However, there are only so many things that you can do with facts: arrange them and/or explain them. So if you want to claim a copyright on a “recipe”, then you are, in fact, claiming a copyright on the explanation of how to prepare and cook that recipe. “Apples, filling, and pie crust” are not included – but a discussion of the types of apples that are available during the thanksgiving season and which will bake better or give you a different flavor would be copyrightable. Not the information, but the words you put together in order to explain that.

So in our fact pattern, the original author is able to have a copyright, and the ability to license that copyright, off of her work for an apple pie recipe.

2. Editorial work

Given the previous explanation, it should make a bit more sense now why the Editor has an argument for being able to utilize the works involved. They took a list of ingredients (not copyrightable) and the instructions provided by the author (copyrightable) and then put them through what they claimed to be an extensive editorial process. This process, arguably, could have moved beyond a “derivative work” (which would be under the original author’s copyright protections) to an “original work of authorship” (given the extent of the corrections) based purely on the facts presented by the original article.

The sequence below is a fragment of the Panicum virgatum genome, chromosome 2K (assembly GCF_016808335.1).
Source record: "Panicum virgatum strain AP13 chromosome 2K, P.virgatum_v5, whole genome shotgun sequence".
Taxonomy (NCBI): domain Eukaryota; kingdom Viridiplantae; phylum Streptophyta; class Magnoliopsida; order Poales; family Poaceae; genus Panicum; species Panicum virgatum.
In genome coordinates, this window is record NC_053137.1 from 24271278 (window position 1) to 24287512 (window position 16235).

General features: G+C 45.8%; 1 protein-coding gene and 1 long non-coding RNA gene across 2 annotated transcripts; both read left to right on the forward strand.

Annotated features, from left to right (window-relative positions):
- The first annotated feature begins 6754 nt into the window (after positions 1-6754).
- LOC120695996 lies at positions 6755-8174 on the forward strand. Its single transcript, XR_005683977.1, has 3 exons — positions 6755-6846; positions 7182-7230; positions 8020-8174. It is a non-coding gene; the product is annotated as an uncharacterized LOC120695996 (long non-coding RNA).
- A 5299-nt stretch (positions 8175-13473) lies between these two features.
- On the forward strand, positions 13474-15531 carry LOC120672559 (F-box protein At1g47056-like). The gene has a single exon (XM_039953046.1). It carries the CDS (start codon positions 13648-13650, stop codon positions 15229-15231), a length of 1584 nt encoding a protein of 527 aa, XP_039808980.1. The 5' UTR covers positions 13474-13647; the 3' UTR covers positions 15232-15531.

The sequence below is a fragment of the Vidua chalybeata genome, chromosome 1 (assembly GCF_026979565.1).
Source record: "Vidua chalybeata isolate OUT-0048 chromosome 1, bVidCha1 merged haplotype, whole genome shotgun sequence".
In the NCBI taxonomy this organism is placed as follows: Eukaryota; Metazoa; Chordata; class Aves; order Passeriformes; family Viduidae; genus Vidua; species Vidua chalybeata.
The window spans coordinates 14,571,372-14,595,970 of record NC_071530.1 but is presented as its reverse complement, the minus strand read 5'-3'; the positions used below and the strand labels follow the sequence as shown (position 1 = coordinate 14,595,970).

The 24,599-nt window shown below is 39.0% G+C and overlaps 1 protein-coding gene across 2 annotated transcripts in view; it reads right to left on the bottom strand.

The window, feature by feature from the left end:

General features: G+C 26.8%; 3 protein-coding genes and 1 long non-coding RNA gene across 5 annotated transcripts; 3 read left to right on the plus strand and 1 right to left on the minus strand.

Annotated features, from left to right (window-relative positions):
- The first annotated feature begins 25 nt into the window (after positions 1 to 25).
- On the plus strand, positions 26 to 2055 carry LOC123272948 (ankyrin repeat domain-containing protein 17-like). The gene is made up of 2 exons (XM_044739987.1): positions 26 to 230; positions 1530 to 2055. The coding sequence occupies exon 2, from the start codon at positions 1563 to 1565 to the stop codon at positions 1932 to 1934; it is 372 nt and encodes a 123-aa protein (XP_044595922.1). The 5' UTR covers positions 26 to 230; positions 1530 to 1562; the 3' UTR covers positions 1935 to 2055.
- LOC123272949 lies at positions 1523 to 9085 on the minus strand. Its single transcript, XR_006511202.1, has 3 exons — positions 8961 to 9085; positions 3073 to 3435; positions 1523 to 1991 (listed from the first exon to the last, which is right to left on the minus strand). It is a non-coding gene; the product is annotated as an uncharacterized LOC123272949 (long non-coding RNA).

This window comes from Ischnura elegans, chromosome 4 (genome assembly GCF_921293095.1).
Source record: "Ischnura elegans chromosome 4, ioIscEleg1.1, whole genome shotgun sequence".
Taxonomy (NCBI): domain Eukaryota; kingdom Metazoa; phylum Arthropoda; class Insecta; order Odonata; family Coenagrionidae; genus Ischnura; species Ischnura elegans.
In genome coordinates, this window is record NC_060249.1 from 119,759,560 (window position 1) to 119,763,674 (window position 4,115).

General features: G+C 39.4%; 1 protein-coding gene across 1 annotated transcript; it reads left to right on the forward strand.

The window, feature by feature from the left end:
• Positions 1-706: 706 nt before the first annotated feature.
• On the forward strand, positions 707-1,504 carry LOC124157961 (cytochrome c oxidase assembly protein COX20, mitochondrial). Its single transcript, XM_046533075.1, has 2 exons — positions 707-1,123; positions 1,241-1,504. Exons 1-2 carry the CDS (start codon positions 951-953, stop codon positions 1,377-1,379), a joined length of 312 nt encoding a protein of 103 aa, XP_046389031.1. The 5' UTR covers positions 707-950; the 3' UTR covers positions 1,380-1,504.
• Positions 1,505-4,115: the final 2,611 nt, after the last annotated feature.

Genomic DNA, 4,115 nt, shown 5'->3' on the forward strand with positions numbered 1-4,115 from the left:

As it turns out, the actual article that the author, Monica Gaudio, wrote is hosted on Gode , and is described as “Redactions of two English apple pie recipes and a discussion of how they changed over time”. As a copyright attorney and artist, I would consider this an academic piece as well as a recipe – so more towards an expression than a how-to, or “highly creative”.

Now, for the life of me, I cannot find the article published by CooksSource after they got their hands on it to make a comparison of what they did to the article. This is a good thing, I suppose, considering it was in fact copyright infringement. If anyone can find it, please let me know!